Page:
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Lambeth Council has deliberately vandalised Macintosh Court, a Grade II listed building, in spite of eight notifications by the architect.
According to architect Kate Macintosh, after whom the building was renamed, the Council has refused to stop damaging the building and Council officers admit they will ask for retrospective consent.
Macintosh describes Lambeth’s consultation of her as a “cynical exercise in diversionary tactics”.
In May 2015 Macintosh Court, a sheltered housing scheme for over 55s in south London, was saved from demolition when it was given Grade II protection by English Heritage.
In late 2017 the building’s owners, Lambeth Council, left residents in their homes while they embarked on a series of overdue maintenance and remedial works.
However, far from enhancing and rehabilitating the qualities for which the building was listed, the Council embarked on an extensive series of illegal alterations, disfiguring the building.
When the scheme’s original architect Kate Macintosh, now 81, informed the Council’s conservation officers in July of the work, she was ignored.
The work was completed, causing significant further damage to the building.
The case highlights a weakness in planning law where local authorities are expected to act as both judge and jury over planning decisions affecting their own properties.
The council now intends to seek retrospective permission from itself for the illegal work - alterations that Kate Macintosh describes as a “mutilation”.
We are concerned that the Council’s conservation team has already failed to enforce planning law.
In this context we are sceptical of the Lambeth conservation team’s ability to act impartially in assessing a planning application presented by another part of the council.
Docomomo.UK is worried that if this matter is not resolved with a full reversal and repair of the illegal work, it will make a mockery of Listed Building legislation, setting a disastrous precedent and undermining the legislation’s fundamental purpose to protect the nation’s architectural heritage.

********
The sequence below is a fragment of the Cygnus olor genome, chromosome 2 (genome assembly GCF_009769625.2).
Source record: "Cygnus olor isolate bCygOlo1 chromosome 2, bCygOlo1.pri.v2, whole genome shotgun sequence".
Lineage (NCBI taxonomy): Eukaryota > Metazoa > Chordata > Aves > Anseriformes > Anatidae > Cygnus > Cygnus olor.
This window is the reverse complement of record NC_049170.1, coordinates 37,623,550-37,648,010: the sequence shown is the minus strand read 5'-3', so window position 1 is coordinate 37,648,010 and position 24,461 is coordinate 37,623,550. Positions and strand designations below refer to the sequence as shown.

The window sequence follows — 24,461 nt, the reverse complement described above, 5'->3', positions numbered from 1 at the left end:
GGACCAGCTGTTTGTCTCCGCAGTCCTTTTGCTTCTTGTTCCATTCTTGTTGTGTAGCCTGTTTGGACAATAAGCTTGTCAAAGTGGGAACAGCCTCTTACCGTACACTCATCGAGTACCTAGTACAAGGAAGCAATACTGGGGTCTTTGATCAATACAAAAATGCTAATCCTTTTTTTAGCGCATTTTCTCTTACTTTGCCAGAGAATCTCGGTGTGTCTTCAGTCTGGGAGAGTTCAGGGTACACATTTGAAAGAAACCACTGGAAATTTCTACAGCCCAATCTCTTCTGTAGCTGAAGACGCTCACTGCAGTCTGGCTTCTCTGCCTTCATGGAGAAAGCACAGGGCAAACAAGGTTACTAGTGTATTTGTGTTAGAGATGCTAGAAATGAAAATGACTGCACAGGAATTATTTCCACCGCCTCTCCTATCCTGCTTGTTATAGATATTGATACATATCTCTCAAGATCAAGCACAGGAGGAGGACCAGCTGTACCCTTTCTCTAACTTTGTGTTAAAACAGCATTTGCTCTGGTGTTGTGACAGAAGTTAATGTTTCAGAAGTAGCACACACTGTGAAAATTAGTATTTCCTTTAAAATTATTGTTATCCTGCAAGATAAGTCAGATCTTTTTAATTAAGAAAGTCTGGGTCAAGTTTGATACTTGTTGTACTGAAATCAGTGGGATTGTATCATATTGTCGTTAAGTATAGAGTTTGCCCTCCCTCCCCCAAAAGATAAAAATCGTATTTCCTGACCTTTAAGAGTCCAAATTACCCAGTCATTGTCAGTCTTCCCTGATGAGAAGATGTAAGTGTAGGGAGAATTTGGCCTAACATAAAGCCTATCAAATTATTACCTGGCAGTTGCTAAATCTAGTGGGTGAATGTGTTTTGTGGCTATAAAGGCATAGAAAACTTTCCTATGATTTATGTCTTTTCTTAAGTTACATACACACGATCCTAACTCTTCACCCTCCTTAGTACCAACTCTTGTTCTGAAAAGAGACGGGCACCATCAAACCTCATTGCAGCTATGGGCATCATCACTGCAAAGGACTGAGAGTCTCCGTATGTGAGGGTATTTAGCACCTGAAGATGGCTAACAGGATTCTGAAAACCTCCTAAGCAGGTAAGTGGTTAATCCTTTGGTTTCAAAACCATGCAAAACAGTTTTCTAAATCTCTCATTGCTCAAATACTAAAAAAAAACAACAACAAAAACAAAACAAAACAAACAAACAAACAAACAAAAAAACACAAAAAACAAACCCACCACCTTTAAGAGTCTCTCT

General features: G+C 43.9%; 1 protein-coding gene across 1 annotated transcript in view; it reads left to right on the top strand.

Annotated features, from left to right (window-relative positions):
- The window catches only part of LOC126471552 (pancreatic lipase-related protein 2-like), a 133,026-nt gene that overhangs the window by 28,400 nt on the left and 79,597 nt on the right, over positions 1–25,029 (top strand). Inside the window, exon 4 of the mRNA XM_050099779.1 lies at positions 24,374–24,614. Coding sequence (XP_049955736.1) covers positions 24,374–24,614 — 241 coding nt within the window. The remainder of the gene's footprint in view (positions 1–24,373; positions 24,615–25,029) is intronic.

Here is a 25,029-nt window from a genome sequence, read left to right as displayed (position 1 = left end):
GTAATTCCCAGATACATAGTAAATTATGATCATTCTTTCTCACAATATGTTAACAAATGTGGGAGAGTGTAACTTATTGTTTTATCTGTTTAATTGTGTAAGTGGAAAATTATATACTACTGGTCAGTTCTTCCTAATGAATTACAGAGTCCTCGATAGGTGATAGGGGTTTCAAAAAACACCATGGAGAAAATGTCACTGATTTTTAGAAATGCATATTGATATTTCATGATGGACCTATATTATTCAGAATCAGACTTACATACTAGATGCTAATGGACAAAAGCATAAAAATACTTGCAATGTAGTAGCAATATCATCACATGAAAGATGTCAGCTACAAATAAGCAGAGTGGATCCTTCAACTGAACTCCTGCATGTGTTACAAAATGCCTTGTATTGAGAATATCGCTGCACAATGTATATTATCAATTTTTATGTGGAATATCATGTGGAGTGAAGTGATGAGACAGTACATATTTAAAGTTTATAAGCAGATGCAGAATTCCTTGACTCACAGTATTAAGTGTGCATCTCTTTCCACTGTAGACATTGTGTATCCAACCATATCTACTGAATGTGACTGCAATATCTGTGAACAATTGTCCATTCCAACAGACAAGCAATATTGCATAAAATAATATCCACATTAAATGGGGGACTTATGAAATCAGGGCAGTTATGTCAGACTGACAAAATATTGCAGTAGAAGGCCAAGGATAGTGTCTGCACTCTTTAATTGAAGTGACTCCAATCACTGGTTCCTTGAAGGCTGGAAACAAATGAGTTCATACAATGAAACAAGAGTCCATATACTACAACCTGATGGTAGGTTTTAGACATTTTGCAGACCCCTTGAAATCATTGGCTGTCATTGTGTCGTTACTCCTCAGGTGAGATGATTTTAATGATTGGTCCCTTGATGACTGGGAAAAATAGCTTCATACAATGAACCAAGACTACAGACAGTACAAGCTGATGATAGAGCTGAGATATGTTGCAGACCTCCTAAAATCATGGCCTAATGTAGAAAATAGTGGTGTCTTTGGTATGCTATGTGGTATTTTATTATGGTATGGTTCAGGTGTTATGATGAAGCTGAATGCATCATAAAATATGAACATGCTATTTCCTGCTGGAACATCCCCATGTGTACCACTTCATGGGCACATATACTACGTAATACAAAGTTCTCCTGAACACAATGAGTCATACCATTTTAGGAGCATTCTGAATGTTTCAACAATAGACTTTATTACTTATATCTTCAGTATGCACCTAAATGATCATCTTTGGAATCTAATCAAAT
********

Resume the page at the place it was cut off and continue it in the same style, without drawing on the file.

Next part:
The campaign to restore the building has the full support of the Macintosh Residents Association. Alterations made without consent to a listed building risk prosecution under the Planning (Listed Buildings and Conservation Areas) Act 1990.
However, for Grade II buildings this law is enforced not by Heritage England but by the local planning authority.
Kate Macintosh MBE is a retired architect most renowned for designing south London landmark Dawson’s Heights, a hilltop social housing scheme in the London Borough of Southwark. She worked under Denys Lasdun on the National Theatre project, and subsequently designed public buildings in Hampshire and East Sussex. Oliver Wainwright described Macintosh as “an unsung hero”, and the building as “a Modernist Gem”.
For further information please contact: Philip Boyle Docomomo coordinator: firstname.lastname@example.org
Kate Macintosh can be contacted on: 01962 842275 or by email at email@example.com